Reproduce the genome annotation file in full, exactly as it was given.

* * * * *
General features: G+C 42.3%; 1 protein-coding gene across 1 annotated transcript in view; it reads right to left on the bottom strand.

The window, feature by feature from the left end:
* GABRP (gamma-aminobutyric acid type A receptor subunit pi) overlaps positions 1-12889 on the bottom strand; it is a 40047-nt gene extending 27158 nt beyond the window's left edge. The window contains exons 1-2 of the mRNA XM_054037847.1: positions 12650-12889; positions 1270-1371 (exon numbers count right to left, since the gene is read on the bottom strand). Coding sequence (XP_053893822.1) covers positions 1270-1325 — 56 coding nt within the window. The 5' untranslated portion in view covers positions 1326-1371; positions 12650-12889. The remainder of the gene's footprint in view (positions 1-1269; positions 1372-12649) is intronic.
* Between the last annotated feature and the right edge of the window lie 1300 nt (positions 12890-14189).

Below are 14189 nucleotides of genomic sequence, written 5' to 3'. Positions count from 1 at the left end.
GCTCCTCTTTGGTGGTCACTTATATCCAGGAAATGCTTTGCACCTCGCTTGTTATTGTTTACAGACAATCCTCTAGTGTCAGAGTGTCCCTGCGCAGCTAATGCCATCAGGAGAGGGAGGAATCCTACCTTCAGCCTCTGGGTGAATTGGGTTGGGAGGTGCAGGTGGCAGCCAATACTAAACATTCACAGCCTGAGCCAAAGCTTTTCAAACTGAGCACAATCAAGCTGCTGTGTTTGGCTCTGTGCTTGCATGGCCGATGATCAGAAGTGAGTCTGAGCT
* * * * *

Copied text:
General features: G+C 42.3%; 1 protein-coding gene across 1 annotated transcript in view; it reads right to left on the bottom strand.

The window, feature by feature from the left end:
* GABRP (gamma-aminobutyric acid type A receptor subunit pi) overlaps positions 1-12889 on the bottom strand; it is a 40047-nt gene extending 27158 nt beyond the window's left edge. The window contains exons 1-2 of the mRNA XM_054037847.1: positions 12650-12889; positions 1270-1371 (exon numbers count right to left, since the gene is read on the bottom strand). Coding sequence (XP_053893822.1) covers positions 1270-1325 — 56 coding nt within the window. The 5' untranslated portion in view covers positions 1326-1371; positions 12650-12889. The remainder of the gene's footprint in view (positions 1-1269; positions 1372-12649) is intronic.
* Between the last annotated feature and the right edge of the window lie 1300 nt (positions 12890-14189).

Below are 14189 nucleotides of genomic sequence, written 5' to 3'. Positions count from 1 at the left end.
GCTCCTCTTTGGTGGTCACTTATATCCAGGAAATGCTTTGCACCTCGCTTGTTATTGTTTACAGACAATCCTCTAGTGTCAGAGTGTCCCTGCGCAGCTAATGCCATCAGGAGAGGGAGGAATCCTACCTTCAGCCTCTGGGTGAATTGGGTTGGGAGGTGCAGGTGGCAGCCAATACTAAACATTCACAGCCTGAGCCAAAGCTTTTCAAACTGAGCACAATCAAGCTGCTGTGTTTGGCTCTGTGCTTGCATGGCCGATGATCAGAAGTGAGTCTGAGCT